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ZeptoLab on Hyper Casual Games, Real-Time Bidding, and Ad Partnerships

Zeptolab

We had the opportunity to sit down with Elena, Sharon, and Noelia from ZeptoLab to talk about monetization and user acquisition trends going into 2020. 

ZeptoLab was founded in 2010, developing games around the character Om Nom. Since then, Cut the Rope games have been downloaded more than 1.2 billion times. The ZeptoLab team consists of more than 130 employees with offices in London, Moscow, and Barcelona. 

In this exclusive video, hear this trio talk about their investment into developing hyper casual games, excitement on real-time bidding, sharing four important criteria for a successful ad partnership as well as their key advice to mobile game developers. 

 

 

Featured in video:

  • Elena Solovyeva, Chief Revenue Officer, ZeptoLab
  • Sharon Biggar, Director of Marketing, ZeptoLab
  • Noelia Lopez, AdOps Manager, ZeptoLab

 

Video transcript

IAP vs Ads, what’s your monetization strategy? 

Up until recently, we were focusing more on in-app purchases. We were trying to develop games that would monetize 70% with in-app purchases and up to 30% with ads. Recently, we had a shift in strategy focusing more on casual games. That’s why we shifted the way we look at monetization and the split is becoming more 50/50.  

 

The biggest trends you are seeing as we get into 2020? 

From my perspective there is definitely one big trend which is with the appearance of hyper casual companies. The space is changing rapidly because they need to launch the games fast. They need to operate fast and the whole process of game development it’s becoming faster.

That’s why we are looking at them and the automation that is happening in the game development, at the speed they are making prototypes, to then go for launch. We are trying to kind of take that from them and take that experience and utilize it in our reality.  To apply it to the games that we develop. We are not developing hyper casual but we learn from them. 

Marketing is becoming much more important to mobile gaming than it has been in the past. As the industry matures it becomes more competitive, it becomes more important how we invest in what new products that goes forward. What we’re seeing across the industry is that marketing has a role to play in helping each company decide where to invest and how to invest.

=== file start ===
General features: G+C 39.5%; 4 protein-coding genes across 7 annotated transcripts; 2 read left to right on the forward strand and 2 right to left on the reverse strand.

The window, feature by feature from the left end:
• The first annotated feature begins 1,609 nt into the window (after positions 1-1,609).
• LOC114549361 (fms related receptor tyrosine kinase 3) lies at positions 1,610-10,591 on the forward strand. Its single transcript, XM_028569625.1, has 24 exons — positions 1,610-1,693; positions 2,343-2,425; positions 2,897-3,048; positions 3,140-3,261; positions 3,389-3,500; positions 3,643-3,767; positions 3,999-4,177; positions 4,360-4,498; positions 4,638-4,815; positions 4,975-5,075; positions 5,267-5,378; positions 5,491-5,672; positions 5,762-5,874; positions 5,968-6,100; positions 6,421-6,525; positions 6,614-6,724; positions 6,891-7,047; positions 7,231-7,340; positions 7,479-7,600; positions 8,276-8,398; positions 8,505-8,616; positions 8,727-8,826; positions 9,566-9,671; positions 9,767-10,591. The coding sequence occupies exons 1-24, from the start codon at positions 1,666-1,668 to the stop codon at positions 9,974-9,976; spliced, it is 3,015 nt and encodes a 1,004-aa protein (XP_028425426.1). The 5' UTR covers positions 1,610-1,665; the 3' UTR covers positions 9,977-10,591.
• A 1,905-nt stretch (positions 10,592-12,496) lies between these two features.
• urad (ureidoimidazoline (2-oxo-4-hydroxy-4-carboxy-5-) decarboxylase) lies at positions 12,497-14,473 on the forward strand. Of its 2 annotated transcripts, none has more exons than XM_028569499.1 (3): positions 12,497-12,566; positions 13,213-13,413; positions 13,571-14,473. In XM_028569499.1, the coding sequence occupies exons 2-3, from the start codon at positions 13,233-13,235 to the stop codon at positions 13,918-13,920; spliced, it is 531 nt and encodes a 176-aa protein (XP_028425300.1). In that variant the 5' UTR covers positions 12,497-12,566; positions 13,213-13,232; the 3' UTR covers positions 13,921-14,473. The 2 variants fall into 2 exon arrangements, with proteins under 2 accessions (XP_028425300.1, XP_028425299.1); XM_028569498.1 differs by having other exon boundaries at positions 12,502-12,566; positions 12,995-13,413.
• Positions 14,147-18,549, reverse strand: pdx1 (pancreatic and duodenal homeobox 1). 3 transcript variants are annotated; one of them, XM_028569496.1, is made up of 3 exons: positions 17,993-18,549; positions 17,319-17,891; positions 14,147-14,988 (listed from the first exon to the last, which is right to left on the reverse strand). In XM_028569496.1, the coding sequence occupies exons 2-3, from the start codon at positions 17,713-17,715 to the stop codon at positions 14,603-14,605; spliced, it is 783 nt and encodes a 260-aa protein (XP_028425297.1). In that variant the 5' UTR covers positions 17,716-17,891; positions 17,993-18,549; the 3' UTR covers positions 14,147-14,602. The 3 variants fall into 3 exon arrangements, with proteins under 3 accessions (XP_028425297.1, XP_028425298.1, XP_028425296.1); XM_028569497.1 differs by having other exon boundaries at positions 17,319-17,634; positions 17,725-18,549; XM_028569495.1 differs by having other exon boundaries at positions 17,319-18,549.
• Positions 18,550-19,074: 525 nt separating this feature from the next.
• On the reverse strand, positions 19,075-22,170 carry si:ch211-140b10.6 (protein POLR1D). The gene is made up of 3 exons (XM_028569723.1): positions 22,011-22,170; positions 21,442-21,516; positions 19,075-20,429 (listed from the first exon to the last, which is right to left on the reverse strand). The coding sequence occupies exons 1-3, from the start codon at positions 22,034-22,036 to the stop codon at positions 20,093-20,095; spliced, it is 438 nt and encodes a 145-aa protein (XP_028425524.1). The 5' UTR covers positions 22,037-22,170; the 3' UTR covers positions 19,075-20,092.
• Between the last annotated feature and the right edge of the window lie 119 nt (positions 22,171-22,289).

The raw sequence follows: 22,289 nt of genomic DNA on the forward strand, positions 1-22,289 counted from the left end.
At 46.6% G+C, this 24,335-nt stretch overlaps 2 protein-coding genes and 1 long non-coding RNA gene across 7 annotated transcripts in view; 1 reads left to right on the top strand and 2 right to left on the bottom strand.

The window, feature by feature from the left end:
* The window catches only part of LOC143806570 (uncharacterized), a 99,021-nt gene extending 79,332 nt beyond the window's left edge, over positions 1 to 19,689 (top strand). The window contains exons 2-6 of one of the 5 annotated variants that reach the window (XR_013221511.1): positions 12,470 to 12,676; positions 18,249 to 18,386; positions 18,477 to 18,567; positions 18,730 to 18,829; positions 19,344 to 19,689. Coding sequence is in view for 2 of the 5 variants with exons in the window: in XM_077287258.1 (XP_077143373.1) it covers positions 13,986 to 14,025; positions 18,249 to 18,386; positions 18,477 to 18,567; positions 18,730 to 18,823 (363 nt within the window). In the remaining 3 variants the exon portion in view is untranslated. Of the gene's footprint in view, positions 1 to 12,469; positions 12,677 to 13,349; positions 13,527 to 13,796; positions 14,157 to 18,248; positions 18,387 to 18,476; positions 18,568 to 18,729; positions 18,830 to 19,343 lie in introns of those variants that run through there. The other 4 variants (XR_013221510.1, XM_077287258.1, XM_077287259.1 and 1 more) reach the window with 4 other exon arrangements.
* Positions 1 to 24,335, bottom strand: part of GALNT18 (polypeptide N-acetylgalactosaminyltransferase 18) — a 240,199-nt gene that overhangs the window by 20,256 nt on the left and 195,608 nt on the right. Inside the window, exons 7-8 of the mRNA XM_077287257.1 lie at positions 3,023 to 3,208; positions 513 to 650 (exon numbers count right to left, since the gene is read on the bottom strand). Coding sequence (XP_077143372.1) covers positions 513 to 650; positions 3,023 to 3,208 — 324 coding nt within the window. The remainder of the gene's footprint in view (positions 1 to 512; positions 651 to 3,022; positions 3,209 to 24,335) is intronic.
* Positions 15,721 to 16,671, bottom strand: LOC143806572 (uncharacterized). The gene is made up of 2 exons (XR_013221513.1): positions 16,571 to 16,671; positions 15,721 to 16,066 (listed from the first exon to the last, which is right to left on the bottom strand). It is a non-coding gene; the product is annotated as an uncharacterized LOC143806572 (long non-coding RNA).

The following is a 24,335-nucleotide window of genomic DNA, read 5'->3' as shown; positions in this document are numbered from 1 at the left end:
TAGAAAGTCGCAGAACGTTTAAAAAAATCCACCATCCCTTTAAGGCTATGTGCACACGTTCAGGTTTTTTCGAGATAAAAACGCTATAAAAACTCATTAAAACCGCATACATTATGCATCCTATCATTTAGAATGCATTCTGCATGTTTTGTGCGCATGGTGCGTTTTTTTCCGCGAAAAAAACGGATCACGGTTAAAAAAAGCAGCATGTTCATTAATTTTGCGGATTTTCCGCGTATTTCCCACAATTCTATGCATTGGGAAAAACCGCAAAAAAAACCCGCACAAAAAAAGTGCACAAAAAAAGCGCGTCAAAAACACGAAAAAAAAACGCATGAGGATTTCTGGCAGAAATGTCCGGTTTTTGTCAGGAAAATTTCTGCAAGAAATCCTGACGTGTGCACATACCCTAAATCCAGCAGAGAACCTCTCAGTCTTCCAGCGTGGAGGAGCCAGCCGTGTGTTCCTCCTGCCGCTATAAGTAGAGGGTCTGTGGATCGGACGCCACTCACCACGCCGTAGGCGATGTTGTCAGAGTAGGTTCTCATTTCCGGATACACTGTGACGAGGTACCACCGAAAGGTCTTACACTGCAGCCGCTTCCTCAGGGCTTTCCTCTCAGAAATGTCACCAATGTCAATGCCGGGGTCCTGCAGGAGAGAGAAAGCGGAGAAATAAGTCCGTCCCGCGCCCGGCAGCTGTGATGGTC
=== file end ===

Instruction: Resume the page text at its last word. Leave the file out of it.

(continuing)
When developing hyper casual at ZeptoLab , marketing is being involved right at the beginning and testing user acquisition and seeing if it’s actually possible to take this concept and sell it profitably to users. 

 

Your thoughts on programmatic and real-time auctions? 

The movement of the industry toward programmatic and real-time auctions is hugely exciting from a user acquisition standpoint. Historically we’ve been held back by a lack of transparency, not knowing where advertising is going, not knowing how it’s really performing and having to rely on a third-party between us and the final publisher we’re advertising with. 

With the move to programmatic and the move to RTB, now we can choose and we can actually say we want to advertise specifically in this game, and we want to pay this price, and we can see what happens. It puts a lot more data, a lot more information back in our hands and a lot more flexibility.

There’s one group that is trying to hold back from this change and almost putting their heads in the sand and hoping that programmatic goes away. That group is still not transparent, might still not share publisher names with us. That tends to be a group that we move away from.

Then there’s another group of partners that are embracing it and those partners I feel are becoming more sophisticated. They need to understand themselves a lot more about how our RTB works. They are starting to hire salespeople and account managers that understand that and understand machine learning, which a few years ago it was very rare to find a salesperson for an ad partner that had any machine learning background whatsoever, but now that’s starting to change.